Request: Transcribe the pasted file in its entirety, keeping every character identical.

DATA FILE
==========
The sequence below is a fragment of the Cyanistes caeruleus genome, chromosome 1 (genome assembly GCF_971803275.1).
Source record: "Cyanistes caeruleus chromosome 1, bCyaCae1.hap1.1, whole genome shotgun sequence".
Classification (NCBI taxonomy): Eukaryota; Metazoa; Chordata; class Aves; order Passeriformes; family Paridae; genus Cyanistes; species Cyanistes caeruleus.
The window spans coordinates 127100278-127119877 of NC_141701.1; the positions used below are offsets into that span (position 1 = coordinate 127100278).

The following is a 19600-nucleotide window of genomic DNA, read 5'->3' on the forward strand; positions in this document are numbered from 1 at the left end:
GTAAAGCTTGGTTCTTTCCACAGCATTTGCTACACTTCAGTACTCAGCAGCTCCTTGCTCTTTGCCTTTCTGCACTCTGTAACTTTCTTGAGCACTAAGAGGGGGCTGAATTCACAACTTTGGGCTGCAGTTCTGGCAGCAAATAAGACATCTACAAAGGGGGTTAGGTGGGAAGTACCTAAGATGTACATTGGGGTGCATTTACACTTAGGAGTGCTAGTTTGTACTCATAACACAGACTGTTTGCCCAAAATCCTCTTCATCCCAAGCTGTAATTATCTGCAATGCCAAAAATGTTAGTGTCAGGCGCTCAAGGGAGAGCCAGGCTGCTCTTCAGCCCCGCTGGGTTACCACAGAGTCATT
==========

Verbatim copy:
The sequence below is a fragment of the Cyanistes caeruleus genome, chromosome 1 (genome assembly GCF_971803275.1).
Source record: "Cyanistes caeruleus chromosome 1, bCyaCae1.hap1.1, whole genome shotgun sequence".
Classification (NCBI taxonomy): Eukaryota; Metazoa; Chordata; class Aves; order Passeriformes; family Paridae; genus Cyanistes; species Cyanistes caeruleus.
The window spans coordinates 127100278-127119877 of NC_141701.1; the positions used below are offsets into that span (position 1 = coordinate 127100278).

The following is a 19600-nucleotide window of genomic DNA, read 5'->3' on the forward strand; positions in this document are numbered from 1 at the left end:
GTAAAGCTTGGTTCTTTCCACAGCATTTGCTACACTTCAGTACTCAGCAGCTCCTTGCTCTTTGCCTTTCTGCACTCTGTAACTTTCTTGAGCACTAAGAGGGGGCTGAATTCACAACTTTGGGCTGCAGTTCTGGCAGCAAATAAGACATCTACAAAGGGGGTTAGGTGGGAAGTACCTAAGATGTACATTGGGGTGCATTTACACTTAGGAGTGCTAGTTTGTACTCATAACACAGACTGTTTGCCCAAAATCCTCTTCATCCCAAGCTGTAATTATCTGCAATGCCAAAAATGTTAGTGTCAGGCGCTCAAGGGAGAGCCAGGCTGCTCTTCAGCCCCGCTGGGTTACCACAGAGTCATT